GamesBeat: You’ve been developing for iOS for a while. Why stop now?
Jeff Vogel: So the most important thing to realize about Apple products is that they are designed to become obsolete fairly quickly. Apple engineers constantly change up the hardware and software. In my repeated experience, any device more than a few years old loses the ability to run the new operating systems.
Programming for Apple devices has, for the 20 years I’ve been doing it, been a continuous hassle. Apple constantly makes the old code obsolete, forcing programmers to relearn and revise everything constantly. Sometimes, these changes lead to better devices and software. Other times, it’s just obnoxiousness with no gain for developers or users. It’s just something you learn to live with, until you give up.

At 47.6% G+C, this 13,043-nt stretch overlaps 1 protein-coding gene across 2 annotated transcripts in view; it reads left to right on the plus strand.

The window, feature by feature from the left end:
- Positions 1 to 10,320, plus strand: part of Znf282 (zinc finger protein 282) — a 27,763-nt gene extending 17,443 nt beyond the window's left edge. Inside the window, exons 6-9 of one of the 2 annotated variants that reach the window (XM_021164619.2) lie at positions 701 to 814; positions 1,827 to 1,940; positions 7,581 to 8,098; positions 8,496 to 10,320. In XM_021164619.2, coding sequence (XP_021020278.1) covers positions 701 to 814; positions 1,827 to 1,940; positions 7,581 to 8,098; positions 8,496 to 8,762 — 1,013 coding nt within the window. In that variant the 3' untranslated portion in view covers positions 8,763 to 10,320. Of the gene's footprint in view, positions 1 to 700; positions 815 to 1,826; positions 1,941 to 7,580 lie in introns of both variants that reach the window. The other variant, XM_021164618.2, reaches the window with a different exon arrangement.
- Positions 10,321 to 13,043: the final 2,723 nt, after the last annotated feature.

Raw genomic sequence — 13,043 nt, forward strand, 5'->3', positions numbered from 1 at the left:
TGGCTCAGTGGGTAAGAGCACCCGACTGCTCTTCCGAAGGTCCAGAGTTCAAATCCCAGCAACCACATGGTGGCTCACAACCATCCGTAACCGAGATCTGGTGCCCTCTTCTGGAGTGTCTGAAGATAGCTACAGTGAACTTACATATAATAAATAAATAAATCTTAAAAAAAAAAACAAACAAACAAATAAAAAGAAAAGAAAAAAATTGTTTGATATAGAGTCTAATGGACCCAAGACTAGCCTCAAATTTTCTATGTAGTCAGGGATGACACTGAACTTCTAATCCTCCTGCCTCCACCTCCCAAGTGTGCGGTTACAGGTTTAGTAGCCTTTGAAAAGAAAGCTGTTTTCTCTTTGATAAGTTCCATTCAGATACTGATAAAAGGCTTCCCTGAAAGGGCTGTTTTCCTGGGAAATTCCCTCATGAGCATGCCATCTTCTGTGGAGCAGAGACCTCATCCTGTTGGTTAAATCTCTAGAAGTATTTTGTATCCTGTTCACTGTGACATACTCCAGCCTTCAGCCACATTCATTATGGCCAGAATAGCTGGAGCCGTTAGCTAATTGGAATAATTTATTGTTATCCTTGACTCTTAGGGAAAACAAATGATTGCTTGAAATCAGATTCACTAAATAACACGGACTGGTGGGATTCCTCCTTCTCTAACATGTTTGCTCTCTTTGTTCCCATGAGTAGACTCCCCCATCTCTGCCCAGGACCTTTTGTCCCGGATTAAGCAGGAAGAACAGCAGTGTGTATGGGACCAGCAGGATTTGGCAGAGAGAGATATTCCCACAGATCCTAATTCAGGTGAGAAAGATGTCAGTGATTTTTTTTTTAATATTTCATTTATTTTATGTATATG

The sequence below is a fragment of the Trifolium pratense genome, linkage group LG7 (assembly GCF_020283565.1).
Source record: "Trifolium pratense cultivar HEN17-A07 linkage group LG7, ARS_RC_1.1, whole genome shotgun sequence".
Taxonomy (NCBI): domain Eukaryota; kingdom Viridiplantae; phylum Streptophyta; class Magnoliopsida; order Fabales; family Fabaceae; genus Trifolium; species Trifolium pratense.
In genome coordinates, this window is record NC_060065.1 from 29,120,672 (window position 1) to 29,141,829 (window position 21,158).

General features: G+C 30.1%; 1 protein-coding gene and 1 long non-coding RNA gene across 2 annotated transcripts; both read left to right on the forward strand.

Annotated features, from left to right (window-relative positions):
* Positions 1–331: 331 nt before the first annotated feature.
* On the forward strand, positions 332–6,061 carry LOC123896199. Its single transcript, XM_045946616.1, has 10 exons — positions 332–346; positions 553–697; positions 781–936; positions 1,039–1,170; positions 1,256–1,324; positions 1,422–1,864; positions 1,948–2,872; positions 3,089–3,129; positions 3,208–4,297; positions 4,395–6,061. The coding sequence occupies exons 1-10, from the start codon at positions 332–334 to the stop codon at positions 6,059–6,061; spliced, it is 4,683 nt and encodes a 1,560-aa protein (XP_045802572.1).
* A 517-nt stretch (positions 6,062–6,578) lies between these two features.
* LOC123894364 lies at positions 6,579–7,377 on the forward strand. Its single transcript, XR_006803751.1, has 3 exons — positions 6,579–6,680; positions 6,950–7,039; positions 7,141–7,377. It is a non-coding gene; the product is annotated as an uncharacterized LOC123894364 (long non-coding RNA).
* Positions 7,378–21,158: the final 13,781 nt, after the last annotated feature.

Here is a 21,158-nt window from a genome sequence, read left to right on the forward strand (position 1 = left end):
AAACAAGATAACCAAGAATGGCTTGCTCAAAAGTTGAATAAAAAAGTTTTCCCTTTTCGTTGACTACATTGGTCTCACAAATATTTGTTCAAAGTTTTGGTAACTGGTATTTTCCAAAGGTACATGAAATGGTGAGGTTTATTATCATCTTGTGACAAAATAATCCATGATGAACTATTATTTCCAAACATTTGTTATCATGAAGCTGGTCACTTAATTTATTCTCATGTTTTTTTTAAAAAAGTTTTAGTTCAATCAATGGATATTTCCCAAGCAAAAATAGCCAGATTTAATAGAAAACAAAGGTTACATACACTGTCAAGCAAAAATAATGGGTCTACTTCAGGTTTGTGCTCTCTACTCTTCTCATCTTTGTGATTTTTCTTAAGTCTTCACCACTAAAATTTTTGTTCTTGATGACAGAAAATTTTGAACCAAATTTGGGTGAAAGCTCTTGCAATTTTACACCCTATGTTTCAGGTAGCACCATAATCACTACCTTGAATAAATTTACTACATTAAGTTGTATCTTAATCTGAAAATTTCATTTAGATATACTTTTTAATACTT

And Apple doesn’t care. Why should they? In 2014, 500 games came out on iTunes a day. A day. I suspect that Apple would be ecstatic if 90 percent of game developers disappeared overnight. See also: Steam.
Apple is merciful in one way, though. Usually, when they make a huge change in how their devices are programmed, they let the old code work for a few years to help developers keep up. The problem with Avernum 2 HD is that this didn’t happen this time.